If Tesla doesn’t have anything else, it should be a success, but I’ll be disappointed, since that wouldn’t be enough to be Elon’s favorite vehicle yet.
These are features that are expected by some and not by others. They should really help Tesla get publicity.
- Acceleration and handling better than a base Porsche 911. This means 0–60 mph in about 4 seconds and good handling. Since Elon has promised this, it is expected by people that are paying attention.
- 10 year, million-mile warranty.
- 110/220 volt power.
- Air compressor on board to run tools.
- Air-adjustable suspension.
I think there is a good chance we will get at least one unexpected feature that hasn’t been hinted. Tesla’s security must be top notch. Apple’s, Ford’s, and the National Security Agency’s (NSA) all have had respective leaks. Tesla has really kept this product under wraps and I’ll be disappointed if there isn’t at least one feature (either on this list or not) that hasn’t been hinted or speculated about.
- Option for ridiculous ground clearance. Something like a meter.
- Cold air jets as they are making for the Roadster SpaceX package. This would be useful for crossing rough terrain. Just fly over it.
- Submarine mode that lets the truck drive fully submerged.
- Option for autonomous interior:
- No steering wheel or pedals.
- Mobile office desk and monitors.
- Seating not forward facing (lounge style).
- Bedding for sleeping on your way to the destination.
Value Proposition To The Prospective Buyer
Considering the discussion above, even if the CyberTruck comes in at a price a little higher than the prospective buyer in 2019 or 2020 was planning on paying, it makes it very tempting to just keep your existing vehicle for a little longer and wait for either the CyberTruck or the other truck manufactures’ response.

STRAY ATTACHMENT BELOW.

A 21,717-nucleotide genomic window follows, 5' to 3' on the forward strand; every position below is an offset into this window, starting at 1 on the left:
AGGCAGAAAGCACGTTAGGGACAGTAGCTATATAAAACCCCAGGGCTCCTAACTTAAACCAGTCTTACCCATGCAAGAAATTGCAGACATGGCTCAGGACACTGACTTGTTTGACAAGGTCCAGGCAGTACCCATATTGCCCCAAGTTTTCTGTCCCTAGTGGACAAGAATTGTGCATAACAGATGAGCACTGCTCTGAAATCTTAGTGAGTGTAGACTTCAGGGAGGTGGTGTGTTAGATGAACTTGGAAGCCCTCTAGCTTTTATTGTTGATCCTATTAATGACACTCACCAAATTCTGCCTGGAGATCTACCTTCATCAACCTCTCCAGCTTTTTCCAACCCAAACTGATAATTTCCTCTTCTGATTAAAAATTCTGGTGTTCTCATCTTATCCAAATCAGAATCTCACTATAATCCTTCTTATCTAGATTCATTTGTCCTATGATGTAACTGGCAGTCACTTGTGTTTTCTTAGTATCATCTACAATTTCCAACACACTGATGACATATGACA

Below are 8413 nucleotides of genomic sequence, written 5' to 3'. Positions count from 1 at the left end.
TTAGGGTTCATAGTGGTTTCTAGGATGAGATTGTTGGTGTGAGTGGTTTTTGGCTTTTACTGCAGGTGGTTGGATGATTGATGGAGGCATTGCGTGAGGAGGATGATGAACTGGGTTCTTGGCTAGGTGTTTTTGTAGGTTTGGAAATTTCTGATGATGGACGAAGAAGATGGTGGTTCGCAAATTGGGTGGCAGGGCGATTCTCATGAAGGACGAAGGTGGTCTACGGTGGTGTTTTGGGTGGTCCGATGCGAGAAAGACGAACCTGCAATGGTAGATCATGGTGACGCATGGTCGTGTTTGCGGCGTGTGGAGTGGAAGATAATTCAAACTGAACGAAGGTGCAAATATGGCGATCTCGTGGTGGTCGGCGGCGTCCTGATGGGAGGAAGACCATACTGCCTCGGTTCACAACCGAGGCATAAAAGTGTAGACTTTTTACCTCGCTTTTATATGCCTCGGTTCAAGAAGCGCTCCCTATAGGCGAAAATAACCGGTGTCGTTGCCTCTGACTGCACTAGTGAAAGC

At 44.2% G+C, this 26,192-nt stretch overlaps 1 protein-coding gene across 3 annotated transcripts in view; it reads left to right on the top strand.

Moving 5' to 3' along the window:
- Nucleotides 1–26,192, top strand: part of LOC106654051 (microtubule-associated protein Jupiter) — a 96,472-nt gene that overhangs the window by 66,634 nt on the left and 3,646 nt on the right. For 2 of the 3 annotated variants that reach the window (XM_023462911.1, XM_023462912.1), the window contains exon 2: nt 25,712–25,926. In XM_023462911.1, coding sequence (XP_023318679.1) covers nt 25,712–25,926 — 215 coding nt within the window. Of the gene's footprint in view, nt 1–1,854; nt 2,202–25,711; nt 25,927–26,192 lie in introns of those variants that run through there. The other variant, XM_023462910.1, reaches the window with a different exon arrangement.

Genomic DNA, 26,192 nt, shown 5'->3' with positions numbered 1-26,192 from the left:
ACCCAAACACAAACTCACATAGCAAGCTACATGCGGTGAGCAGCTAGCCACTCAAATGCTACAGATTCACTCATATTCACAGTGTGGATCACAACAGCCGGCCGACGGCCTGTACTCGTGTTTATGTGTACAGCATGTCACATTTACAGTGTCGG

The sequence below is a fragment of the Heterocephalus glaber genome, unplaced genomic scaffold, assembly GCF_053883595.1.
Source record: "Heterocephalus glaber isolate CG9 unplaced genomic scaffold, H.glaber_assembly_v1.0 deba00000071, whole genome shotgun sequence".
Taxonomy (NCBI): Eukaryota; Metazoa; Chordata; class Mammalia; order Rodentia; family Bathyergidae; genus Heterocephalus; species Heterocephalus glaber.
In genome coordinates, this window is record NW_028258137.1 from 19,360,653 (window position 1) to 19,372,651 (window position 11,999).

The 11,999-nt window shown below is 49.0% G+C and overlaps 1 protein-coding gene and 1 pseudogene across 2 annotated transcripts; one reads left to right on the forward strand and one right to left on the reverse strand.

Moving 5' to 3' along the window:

People buying a new vehicle usually do it for a combination of the following 3 reasons:
- Their vehicle is getting unreliable.
- Their vehicle is boring and they want something more fun or flashier to impress people.
- Their business or life has expanded and they are adding a new vehicle that isn’t replacing a vehicle.
Assuming Tesla is able to generate sufficient buzz with its CyberTruck (has Elon and/or Tesla ever had trouble getting free publicity?) and every prospective truck buyer in the world (or at least in the US, the land of trucks) hears about the ways that the CyberTruck is better, this announcement will cause some of those prospective buyers to stop and say, “maybe I should wait and see if Tesla can deliver this before I pull the trigger on buying a new truck.” Suddenly, the new features that Ford, GM, and Ram are promoting look like insignificant updates compared to the revolutionary and exciting product shown by Tesla.
What I’ll be watching during the unveiling is how many markets Tesla will freeze.
- The off-road market would be frozen if Tesla promised some fo the outlandish features I speculated about above.
- The work market will be sensitive to the announcements on fuel and maintenance savings, long life and warranties, hauling and towing capacities, onboard power and air, self-driving, and mobile office features. Full self-driving will let contractors and tradespeople do all their paperwork and scheduling on their way to the job site.